The anti-nuclear movement itself has concentrated on the technical side of the issue, and only aimed to remove the ‘evil’ of nuclear power without placing any blame on capitalism. Whatever their disagreements over nuclear energy, both sides of the debate support the continuation of a profit-based system.
Out of control system
If the nuclear energy sector and its regulators were a monstrous exception to the norms of behaviour in other industries, the anti-nuclear movement’s case might be compelling. But let’s be serious. Recall that just a year before Fukushima the lax safety measures of British Petroleum and its subcontractors resulted in a three-month-long (!) oil spill in the Gulf of Mexico. Or what about the deadly coal-mine accidents that occur every year like clockwork. Or take whatever industrial accident you like.
If the Fukushima disaster proves that nuclear power is ‘out of human’ control, as anti-nuclear activists argue, couldn’t the same argument be made regarding those and other industries? Not only for the deaths of the workers in those industries, but because of the long-term health impact from coal-burning thermal plants and the like.
This is not to argue that ‘nuclear energy isn’t so bad.’ The point is rather that an acceptable level of safety for nuclear power (if that is indeed possible) is incompatible with capitalism—just as safety is sacrificed in so many other industries in the same pursuit of profit.
What is ‘out of human control’ is not this or that technology, but the social system of production under which we live. That system is quite literally out of our hands as workers, and even the capitalists who administer it must act in accordance with the needs of Capital.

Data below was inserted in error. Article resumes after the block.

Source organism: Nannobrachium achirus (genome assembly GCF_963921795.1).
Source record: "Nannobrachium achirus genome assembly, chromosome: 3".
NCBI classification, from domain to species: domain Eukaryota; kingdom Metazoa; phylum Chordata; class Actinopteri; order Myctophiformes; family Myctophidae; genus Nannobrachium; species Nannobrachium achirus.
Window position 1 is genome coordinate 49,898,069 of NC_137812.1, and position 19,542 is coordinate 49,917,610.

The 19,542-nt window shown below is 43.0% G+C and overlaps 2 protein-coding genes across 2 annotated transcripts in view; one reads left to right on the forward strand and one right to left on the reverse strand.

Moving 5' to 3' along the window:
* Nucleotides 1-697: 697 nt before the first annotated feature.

People in Japan and elsewhere are right to be deeply suspicious of the nuclear industry. But that suspicion must be extended to other industries and to the capitalist system as a whole if fundamental social change is ever to occur to bring society under conscious human control.
Much of the power of the anti-nuclear movement seems to stem from the widespread sense of powerlessness people naturally have under capitalism. Nuclear energy is almost a symbol for Capital itself: something created by human beings but with a power that eludes our control.
Capitalism is the issue
The way the Japanese leftist have rallied behind the single issue of abolishing nuclear energy, without having much if anything to say about capitalism, is characteristic of their overall approach. The politics of the Left comes down to the assortment of positions taken on the burning social problems of the day, without stopping to consider the deeper causes; this is why an air of unreality hangs about the ‘solutions’ leftists propose.
Leftists vehemently oppose nuclear energy in moralistic terms, viewing it as a social evil, but pay little attention to the role of nuclear energy within capitalism. They seem to forget what sort of world we are living in; a world in which each nation’s energy policy is ultimately dictated by the needs of Capital.
Japan rapidly developed nuclear energy in the 1970s to fuel its rapid growth amid rising oil prices. The issue of whether the technology was safe enough for human beings was not the primary concern. How can the Left bemoan this outcome without calling for an end to such an inhuman system? Don’t they recognize that the insatiable thirst for energy is linked to the thirst for profit? This economic reality is precisely why China, India, and other countries are going ahead with nuclear expansion despite the Fukushima disaster.
That is not to say that without the profit motive nuclear energy—or coal or oil for that matter—would suddenly become ‘safe.’ But human beings under socialism would finally be in a position to discuss the risks and benefits of each energy source, and rationally decide on the best choices to make.